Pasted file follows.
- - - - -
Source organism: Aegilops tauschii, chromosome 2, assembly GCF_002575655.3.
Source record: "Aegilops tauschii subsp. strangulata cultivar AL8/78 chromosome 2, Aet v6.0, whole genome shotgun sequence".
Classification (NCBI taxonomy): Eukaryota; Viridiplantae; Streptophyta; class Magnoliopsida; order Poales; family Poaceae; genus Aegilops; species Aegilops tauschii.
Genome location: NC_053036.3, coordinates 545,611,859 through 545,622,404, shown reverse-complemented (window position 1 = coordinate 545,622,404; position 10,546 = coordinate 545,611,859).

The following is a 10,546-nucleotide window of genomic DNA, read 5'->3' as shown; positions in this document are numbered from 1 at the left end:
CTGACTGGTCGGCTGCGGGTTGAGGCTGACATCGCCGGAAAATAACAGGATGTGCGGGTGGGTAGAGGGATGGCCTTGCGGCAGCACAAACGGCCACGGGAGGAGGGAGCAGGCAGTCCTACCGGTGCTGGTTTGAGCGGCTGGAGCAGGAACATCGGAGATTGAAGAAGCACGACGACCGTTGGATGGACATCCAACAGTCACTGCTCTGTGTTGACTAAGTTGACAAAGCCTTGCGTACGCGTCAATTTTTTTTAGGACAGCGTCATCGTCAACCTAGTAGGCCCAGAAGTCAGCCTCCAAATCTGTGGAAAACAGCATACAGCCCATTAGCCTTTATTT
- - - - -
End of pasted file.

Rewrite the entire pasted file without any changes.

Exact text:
Source organism: Aegilops tauschii, chromosome 2, assembly GCF_002575655.3.
Source record: "Aegilops tauschii subsp. strangulata cultivar AL8/78 chromosome 2, Aet v6.0, whole genome shotgun sequence".
Classification (NCBI taxonomy): Eukaryota; Viridiplantae; Streptophyta; class Magnoliopsida; order Poales; family Poaceae; genus Aegilops; species Aegilops tauschii.
Genome location: NC_053036.3, coordinates 545,611,859 through 545,622,404, shown reverse-complemented (window position 1 = coordinate 545,622,404; position 10,546 = coordinate 545,611,859).

The following is a 10,546-nucleotide window of genomic DNA, read 5'->3' as shown; positions in this document are numbered from 1 at the left end:
CTGACTGGTCGGCTGCGGGTTGAGGCTGACATCGCCGGAAAATAACAGGATGTGCGGGTGGGTAGAGGGATGGCCTTGCGGCAGCACAAACGGCCACGGGAGGAGGGAGCAGGCAGTCCTACCGGTGCTGGTTTGAGCGGCTGGAGCAGGAACATCGGAGATTGAAGAAGCACGACGACCGTTGGATGGACATCCAACAGTCACTGCTCTGTGTTGACTAAGTTGACAAAGCCTTGCGTACGCGTCAATTTTTTTTAGGACAGCGTCATCGTCAACCTAGTAGGCCCAGAAGTCAGCCTCCAAATCTGTGGAAAACAGCATACAGCCCATTAGCCTTTATTT